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Friday, 13 November 1936


Senator BROWN (Queensland) . - I have no intention to enter into a long disquisition on this matter, because the Opposition is behind the Government in support of the measure as far as it goes. The Labour party in this chamber unanimously favours the proposal to be submitted to the people at the referendum, but considers that it does not go far enough. I regret that grossly unfair and malicious political propaganda has been indulged in by Senators Hardy and James McLachlan. I do not know why they should "stick the boot" into the Labour movement. Senator Hardy abused the Labour party because it does not see eye to eye with him, but Labour members do not see eye to eye with Senator Hardy. Senator James McLachlan, after referring to the fact that in the House of Representatives the discussion on this hill ranged from Dan to Beer-Sheba, proceeded to discuss the Labour party find strikes*

The DEPUTY PRESIDENT (Senator Sampson) j - But ho was called to order.


Senator BROWN - My only object in referring to the matter is to defend my own party. It is hardly necessary, in endeavouring to safeguard the interests of the primary producers, to indulge in vitriolic criticism of the Labour party. Honorable senators opposite referred yesterday to Labour members who are opposed to the bill, but there is a difference, of course, between opposition to the hill and opposition to the question to be submitted to the people by referendum. The Premier of South Australia (Mr. Butler) who objects to the bill is a tory. There are also tories in Tasmania, and some of them are opposed to this measure.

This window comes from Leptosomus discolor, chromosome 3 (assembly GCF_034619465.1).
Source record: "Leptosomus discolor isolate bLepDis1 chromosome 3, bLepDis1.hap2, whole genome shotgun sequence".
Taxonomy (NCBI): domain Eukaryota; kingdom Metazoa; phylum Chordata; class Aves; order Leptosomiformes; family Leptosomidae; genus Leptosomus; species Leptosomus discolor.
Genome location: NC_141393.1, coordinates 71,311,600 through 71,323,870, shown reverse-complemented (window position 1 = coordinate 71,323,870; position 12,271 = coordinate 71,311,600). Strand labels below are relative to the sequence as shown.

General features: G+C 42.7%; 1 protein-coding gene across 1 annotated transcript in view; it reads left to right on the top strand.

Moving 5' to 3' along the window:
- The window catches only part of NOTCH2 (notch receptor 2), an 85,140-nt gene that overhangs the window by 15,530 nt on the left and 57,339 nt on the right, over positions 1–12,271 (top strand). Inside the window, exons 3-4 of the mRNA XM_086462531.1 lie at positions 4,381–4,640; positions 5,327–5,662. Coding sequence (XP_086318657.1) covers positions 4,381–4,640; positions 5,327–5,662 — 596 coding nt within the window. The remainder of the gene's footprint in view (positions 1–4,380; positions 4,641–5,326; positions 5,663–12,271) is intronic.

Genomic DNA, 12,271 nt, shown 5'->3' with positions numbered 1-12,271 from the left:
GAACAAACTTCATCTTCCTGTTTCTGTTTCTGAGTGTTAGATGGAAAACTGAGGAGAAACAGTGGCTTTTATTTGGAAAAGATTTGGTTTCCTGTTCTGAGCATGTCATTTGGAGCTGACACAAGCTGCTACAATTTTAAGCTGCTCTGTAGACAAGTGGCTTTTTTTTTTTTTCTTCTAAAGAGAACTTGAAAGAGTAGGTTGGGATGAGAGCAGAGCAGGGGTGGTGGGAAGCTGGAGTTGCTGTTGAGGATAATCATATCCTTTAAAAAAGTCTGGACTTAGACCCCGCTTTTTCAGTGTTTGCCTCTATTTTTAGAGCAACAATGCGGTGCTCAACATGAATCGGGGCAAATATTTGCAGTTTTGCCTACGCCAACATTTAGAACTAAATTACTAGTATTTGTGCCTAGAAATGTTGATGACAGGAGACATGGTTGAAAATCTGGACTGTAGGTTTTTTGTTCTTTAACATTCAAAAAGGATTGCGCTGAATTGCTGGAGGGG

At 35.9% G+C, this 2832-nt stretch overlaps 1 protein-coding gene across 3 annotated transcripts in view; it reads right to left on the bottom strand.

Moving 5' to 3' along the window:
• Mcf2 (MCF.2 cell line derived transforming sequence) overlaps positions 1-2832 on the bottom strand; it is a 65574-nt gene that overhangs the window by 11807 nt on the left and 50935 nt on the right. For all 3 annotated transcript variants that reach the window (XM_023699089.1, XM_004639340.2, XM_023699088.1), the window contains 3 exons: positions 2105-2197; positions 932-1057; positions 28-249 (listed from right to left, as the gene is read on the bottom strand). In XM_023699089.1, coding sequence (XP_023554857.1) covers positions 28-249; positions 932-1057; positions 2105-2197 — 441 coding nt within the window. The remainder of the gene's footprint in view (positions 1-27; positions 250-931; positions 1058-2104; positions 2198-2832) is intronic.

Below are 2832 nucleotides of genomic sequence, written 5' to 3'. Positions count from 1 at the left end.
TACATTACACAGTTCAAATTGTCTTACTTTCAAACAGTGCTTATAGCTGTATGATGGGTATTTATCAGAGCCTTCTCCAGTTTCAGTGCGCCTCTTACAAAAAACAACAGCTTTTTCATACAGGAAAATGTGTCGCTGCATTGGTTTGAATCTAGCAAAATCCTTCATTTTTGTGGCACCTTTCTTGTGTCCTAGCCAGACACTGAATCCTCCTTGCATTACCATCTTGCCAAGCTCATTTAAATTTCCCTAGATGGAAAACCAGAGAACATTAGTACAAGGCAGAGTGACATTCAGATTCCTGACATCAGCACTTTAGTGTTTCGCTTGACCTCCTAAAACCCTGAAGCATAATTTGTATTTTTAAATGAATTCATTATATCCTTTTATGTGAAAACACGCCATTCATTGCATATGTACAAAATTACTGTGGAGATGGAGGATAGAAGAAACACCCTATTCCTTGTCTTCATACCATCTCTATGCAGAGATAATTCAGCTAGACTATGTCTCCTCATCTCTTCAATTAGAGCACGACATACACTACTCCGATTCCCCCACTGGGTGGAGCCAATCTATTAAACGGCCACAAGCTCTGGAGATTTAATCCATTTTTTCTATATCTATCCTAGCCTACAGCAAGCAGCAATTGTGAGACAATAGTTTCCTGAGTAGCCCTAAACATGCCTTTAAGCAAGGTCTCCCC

Senator Sir George Pearce - Mr. Ogilvie, for instance.


Senator BROWN - Yes, on both sides in politics we find supporters and opponents of the proposal. In this chamber are tories who have expressed strong disapproval of the bill. Senator Duncan-Hughes, the truest and bluest of the true-blue tories, is opposed to it heart and soul. When I return to Queensland, I shall tell the people of my State about this gentleman. I have the highest regard for him, because he is always candid and has courage to express his opinions. I do not know whether I should call Senator Millen a tory or a conservative, but he owes allegiance to the United Australia party, which is a tory party. Senator Payne, like Senator Millen, objected .to the bill, but he qualified his opposition by stating that later he would submit an amendment which would unite all parties and people in Australia and induce them to support the measure. He will be very clever if he can do that.

One cannot help being impressed by the differences of opinion among honorable senators as to the wisdom of this proposal. Senator Hardy, with all his oratorical power, declared the bill to be one of the most vitally important measures ever placed before the Parliament, whilst Senator Duncan-Hughes,' in his Chesterfieldian manner, said that it is not a measure of great consequence.







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